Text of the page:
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Once you’re all set up and running, using the box is a lovely experience (especially compared to the older slower TV sticks). Menus flash past, and accessing functionality is almost instantaneous. The browser is also fast, and there are plenty of options available to let you customize the interface to have your favorite apps and games up front where you need them. But we’ve really got to tip our hat at the Mali-450 8-Core GPU, because the graphics and resolution of the M8 box are first class.

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The HD quality video coming from some of the channels on XBMC and YouTube is excellent, although we found that you really need a really good WiFi connection (which preferably means the router should be in the same room as your TV) in order to get the best results. We can see why hooking it up to an Ethernet cable might be preferable (and probably mandatory?) for seamless 4K resolution. Speaking of which, we were unable to test out the 4K res because we don’t have access to a 4K television, so we’ll have to take their word for it that it works properly. Judging by the general quality of the video we saw, we’d say that it’s a pretty safe bet.

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Conclusion
The OTT M8 4K TV Box elevates the Android add-on Internet box to a whole new level of functionality and sophistication. The integrated XBMC hardware support on its own is worth the price of admission, as it brings one of the coolest apps on the market front and center into the living room, without needing to fiddle about with complex installations (and yes XBMC is still not ready for prime time consumer use for that very reason) and add-on setup.

Add to that a fabulous interface, with clear and easy navigation, superb performance from the processor and RAM combo, and video resolution which rivals any standard HD terrestrial broadcasts and you’ve got a stonking great product which really defines the market right now. Yes. we’re impressed, and no sign of over-heating either, which we’ve found with just about every other unit we’ve ever reviewed. Recommended.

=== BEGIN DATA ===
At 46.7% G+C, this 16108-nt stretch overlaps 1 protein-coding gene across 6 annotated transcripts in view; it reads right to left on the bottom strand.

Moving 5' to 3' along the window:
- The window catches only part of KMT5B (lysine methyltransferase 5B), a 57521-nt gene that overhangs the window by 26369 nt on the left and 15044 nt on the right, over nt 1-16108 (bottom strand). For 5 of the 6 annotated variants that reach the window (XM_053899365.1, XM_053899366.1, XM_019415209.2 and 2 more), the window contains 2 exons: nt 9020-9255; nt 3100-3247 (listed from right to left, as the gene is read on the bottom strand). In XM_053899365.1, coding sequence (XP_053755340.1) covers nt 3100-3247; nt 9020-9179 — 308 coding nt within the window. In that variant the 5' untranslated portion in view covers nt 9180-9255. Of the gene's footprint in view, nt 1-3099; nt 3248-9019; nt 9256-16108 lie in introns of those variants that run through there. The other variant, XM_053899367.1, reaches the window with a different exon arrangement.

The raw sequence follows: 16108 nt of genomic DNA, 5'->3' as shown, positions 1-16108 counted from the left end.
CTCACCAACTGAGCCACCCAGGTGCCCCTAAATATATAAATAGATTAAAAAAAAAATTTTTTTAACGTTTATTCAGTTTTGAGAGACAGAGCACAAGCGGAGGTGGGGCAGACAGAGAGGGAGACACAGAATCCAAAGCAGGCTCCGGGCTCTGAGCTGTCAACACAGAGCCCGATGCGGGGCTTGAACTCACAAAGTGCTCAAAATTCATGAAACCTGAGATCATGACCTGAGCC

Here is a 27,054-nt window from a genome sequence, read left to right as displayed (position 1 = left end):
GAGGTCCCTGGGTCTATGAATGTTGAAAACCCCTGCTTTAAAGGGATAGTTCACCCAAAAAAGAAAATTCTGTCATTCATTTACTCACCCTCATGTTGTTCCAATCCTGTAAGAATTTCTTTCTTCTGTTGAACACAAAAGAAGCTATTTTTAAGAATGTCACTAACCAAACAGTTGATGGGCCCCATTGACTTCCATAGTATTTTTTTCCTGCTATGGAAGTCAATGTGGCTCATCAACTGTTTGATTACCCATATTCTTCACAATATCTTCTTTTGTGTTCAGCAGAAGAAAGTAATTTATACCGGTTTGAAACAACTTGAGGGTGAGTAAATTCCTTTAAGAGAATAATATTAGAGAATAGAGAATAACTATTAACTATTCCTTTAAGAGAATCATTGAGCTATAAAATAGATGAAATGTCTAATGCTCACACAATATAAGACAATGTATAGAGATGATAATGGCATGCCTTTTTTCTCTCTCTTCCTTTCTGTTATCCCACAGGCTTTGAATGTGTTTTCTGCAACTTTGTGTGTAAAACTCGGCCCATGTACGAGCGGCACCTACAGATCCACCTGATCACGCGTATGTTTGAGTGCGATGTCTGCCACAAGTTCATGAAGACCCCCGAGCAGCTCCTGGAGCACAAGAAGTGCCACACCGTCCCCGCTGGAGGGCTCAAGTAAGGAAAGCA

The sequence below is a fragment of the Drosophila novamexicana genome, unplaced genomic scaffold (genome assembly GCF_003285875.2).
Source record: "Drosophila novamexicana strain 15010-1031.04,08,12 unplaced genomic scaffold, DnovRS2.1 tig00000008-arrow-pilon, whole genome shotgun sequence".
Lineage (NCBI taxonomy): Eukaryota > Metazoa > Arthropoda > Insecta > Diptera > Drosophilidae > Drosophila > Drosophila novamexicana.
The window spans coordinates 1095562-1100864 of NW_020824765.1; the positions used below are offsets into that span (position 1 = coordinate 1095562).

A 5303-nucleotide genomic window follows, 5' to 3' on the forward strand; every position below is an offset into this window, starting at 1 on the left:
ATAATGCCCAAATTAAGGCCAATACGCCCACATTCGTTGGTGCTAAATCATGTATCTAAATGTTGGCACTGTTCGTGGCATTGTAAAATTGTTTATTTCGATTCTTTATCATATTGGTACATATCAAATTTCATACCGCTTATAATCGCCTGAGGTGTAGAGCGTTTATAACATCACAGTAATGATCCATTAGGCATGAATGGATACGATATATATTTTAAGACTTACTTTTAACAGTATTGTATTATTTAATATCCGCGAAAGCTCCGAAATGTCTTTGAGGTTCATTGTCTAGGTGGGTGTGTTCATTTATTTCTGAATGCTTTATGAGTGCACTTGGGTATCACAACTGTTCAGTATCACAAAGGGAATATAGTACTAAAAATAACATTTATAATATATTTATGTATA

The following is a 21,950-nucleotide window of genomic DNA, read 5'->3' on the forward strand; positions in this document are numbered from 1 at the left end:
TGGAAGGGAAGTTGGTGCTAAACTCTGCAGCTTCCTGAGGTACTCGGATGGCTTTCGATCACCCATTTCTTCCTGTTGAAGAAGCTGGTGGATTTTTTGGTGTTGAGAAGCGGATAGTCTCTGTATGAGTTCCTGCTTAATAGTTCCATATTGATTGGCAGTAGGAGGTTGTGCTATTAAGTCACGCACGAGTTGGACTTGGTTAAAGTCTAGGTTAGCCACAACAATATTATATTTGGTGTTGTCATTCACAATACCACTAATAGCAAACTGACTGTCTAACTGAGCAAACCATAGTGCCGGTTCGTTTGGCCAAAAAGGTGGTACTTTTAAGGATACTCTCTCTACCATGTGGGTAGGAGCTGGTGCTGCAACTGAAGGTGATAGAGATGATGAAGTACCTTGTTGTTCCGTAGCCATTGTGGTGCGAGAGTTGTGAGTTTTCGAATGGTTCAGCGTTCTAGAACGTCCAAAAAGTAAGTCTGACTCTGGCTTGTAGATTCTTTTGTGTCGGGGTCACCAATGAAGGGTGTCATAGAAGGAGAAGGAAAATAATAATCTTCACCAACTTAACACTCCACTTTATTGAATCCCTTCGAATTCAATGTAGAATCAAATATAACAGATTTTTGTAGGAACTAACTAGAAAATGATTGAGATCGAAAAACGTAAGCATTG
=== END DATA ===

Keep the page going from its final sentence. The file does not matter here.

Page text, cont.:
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Price:
US: $130.33
UK: £75.90

Specifications

General
OS Version: Android 4.4
CPU: AML8726-M8 Quad-Core Cortex-A9
GPU: Mali-450 8-Core GPU
Processor Speed (max): 2.0GHz
RAM: 2GB
ROM:(internal + external) 8GB, up to 32GB
Wi-Fi: 802.11 b/g/n
Bluetooth
Skype App
Miracast
4K.2K Decoding
XBMC Hardware Decoding
Google Play
Adobe Flash
Power Source: Power Adapter

Ports
HDMI OUT
Micro SD Card Slot: Up to 32GB [SD!!!]
2 x USB Port
LAN
AV OUT
OPTICAL
DC IN

Nigel is the managing editor of the Red Ferret, as well as a freelance columnist for the Sunday Times newspaper in London. Loves tech and fancies himself as a bit of a futurist, but then don’t we all?

Nigel – who has written posts on The Red Ferret Journal.



  • Bruce Dempsey

    I’m a video cameraman in transition to 4K delivery , so let’s see… 32gb of 4k video = 45 minutes ahh could it be a typo?

  • Zam

    How to update the TV box? is there a custom ROM for this TV box?

    • http://www.redferret.net/ Nigel Powell

      Well there’s an update section in the Settings of the graphical UI, but it looks like it is solely triggered remotely. I have no idea about other ROMs, but no doubt someone’s going to hack it soon. :)

  • david

    is this the same box for £60 http://tinyurl.com/q3qscya

    • http://www.redferret.net/ Nigel Powell

      Definitely looks like it.